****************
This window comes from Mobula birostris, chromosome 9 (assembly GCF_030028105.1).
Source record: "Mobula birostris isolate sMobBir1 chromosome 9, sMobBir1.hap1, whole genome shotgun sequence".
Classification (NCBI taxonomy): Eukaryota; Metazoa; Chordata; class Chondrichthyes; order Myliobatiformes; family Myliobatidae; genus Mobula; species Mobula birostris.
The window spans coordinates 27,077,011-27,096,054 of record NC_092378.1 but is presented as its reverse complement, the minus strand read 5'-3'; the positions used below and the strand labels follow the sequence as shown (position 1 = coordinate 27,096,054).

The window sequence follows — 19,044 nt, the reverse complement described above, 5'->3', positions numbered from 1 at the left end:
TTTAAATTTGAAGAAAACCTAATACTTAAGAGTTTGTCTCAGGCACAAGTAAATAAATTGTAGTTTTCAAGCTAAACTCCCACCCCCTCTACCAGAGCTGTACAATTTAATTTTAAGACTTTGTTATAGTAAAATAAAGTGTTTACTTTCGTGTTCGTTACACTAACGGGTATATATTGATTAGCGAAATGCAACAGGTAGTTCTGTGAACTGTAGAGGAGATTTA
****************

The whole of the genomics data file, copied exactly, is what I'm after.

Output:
This window comes from Mobula birostris, chromosome 9 (assembly GCF_030028105.1).
Source record: "Mobula birostris isolate sMobBir1 chromosome 9, sMobBir1.hap1, whole genome shotgun sequence".
Classification (NCBI taxonomy): Eukaryota; Metazoa; Chordata; class Chondrichthyes; order Myliobatiformes; family Myliobatidae; genus Mobula; species Mobula birostris.
The window spans coordinates 27,077,011-27,096,054 of record NC_092378.1 but is presented as its reverse complement, the minus strand read 5'-3'; the positions used below and the strand labels follow the sequence as shown (position 1 = coordinate 27,096,054).

The window sequence follows — 19,044 nt, the reverse complement described above, 5'->3', positions numbered from 1 at the left end:
TTTAAATTTGAAGAAAACCTAATACTTAAGAGTTTGTCTCAGGCACAAGTAAATAAATTGTAGTTTTCAAGCTAAACTCCCACCCCCTCTACCAGAGCTGTACAATTTAATTTTAAGACTTTGTTATAGTAAAATAAAGTGTTTACTTTCGTGTTCGTTACACTAACGGGTATATATTGATTAGCGAAATGCAACAGGTAGTTCTGTGAACTGTAGAGGAGATTTA